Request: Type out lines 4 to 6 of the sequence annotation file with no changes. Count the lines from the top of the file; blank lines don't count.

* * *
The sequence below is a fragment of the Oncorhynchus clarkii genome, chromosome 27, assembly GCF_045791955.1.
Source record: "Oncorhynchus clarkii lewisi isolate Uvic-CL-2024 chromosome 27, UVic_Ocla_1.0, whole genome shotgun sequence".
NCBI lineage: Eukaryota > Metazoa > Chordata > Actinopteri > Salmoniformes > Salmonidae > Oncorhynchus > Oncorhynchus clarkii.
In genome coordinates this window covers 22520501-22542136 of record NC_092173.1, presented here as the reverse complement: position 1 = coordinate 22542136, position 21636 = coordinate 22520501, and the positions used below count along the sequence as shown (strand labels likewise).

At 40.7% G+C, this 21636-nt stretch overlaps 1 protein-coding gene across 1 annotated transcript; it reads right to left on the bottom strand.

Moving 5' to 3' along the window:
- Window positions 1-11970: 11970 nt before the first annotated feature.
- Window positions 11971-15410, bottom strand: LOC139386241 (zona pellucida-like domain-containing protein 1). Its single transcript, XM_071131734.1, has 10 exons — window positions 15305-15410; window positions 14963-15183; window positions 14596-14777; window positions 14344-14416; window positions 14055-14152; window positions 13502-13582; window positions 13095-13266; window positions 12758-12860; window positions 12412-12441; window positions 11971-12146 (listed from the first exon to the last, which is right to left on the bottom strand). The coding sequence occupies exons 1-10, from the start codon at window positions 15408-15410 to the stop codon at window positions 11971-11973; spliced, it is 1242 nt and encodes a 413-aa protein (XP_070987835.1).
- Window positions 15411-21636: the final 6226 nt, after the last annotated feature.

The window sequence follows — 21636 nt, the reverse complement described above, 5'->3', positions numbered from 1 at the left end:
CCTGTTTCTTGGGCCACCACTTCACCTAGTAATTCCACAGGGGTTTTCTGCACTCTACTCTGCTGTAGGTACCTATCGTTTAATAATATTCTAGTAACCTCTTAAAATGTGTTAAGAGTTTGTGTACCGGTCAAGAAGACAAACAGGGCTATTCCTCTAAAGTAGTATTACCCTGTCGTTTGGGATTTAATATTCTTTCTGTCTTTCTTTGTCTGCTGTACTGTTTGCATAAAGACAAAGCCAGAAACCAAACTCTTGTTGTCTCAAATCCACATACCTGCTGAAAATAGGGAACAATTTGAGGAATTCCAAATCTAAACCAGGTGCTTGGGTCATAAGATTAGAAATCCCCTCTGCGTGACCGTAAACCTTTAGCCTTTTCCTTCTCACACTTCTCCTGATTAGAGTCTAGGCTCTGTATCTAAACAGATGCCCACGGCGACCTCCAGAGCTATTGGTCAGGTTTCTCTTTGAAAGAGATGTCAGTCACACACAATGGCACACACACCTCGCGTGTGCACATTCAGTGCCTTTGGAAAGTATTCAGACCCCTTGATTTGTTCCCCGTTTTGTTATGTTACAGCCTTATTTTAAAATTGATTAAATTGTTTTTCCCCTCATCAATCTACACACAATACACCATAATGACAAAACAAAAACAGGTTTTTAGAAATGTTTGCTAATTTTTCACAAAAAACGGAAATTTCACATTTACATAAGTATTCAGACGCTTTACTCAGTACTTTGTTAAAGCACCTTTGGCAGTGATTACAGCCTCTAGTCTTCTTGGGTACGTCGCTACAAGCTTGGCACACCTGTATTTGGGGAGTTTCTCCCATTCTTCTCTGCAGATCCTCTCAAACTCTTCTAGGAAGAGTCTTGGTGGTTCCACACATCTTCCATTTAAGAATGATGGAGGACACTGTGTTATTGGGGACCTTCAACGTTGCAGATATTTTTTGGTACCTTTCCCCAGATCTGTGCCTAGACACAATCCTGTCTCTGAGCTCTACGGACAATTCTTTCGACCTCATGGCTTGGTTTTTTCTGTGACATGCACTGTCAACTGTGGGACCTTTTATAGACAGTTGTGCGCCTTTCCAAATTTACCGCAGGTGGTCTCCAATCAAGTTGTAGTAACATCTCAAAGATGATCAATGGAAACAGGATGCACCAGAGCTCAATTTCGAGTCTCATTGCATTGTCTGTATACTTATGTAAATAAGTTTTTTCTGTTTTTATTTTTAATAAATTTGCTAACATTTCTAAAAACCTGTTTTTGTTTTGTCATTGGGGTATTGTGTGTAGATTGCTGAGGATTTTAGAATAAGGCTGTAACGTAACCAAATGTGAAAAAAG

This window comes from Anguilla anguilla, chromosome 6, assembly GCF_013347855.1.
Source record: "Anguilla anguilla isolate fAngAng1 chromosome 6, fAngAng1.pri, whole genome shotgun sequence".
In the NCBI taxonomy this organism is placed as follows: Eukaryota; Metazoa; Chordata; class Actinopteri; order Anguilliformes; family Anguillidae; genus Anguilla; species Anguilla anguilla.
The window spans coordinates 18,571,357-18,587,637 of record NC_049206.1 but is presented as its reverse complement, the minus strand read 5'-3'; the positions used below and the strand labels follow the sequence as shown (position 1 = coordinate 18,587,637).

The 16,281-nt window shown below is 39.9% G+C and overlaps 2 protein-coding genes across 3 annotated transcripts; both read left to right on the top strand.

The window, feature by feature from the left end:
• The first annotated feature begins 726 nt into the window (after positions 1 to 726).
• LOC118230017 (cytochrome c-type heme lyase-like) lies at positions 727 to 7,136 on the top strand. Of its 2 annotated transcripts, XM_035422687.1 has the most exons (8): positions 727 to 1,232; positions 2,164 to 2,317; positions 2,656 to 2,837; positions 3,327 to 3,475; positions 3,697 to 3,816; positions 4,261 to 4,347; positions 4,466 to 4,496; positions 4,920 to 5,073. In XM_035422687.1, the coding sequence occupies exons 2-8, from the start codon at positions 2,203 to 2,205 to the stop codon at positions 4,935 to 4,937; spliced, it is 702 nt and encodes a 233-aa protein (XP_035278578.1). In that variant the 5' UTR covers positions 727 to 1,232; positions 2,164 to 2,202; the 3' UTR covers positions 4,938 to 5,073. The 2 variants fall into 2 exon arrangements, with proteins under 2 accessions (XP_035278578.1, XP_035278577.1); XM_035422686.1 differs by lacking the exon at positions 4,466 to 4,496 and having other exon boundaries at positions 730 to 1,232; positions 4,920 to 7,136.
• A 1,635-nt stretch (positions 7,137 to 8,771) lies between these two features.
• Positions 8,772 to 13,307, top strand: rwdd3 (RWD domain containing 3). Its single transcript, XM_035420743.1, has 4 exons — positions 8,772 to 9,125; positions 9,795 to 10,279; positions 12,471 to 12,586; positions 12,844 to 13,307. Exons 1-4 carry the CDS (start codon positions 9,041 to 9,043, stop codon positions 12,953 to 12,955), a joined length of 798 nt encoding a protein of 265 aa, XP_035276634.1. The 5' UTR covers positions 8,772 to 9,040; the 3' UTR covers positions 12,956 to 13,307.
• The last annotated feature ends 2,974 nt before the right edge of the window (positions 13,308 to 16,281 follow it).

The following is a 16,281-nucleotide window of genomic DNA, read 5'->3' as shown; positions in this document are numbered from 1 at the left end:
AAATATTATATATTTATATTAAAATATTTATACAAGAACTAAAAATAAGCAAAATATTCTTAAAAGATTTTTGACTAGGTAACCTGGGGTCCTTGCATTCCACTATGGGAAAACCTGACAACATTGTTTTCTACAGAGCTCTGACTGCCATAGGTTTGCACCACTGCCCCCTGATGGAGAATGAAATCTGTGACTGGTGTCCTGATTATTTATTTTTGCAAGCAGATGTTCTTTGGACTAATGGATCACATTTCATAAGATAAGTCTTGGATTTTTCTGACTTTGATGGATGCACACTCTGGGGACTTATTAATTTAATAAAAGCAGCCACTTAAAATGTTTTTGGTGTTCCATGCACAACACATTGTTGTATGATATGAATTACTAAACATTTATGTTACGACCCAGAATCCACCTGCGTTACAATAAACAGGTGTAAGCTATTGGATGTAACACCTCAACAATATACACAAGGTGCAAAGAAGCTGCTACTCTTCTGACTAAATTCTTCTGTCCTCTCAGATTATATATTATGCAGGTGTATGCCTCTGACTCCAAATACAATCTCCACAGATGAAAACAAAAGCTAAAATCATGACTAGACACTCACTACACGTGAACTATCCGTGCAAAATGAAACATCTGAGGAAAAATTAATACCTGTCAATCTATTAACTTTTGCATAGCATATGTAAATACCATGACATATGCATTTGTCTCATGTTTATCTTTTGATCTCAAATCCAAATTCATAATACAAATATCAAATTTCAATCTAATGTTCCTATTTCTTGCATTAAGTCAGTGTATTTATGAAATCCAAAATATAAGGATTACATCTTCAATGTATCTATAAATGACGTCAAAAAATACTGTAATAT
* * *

In genome coordinates this window covers 22520501-22542136 of record NC_092173.1, presented here as the reverse complement: position 1 = coordinate 22542136, position 21636 = coordinate 22520501, and the positions used below count along the sequence as shown (strand labels likewise).

At 40.7% G+C, this 21636-nt stretch overlaps 1 protein-coding gene across 1 annotated transcript; it reads right to left on the bottom strand.

Moving 5' to 3' along the window: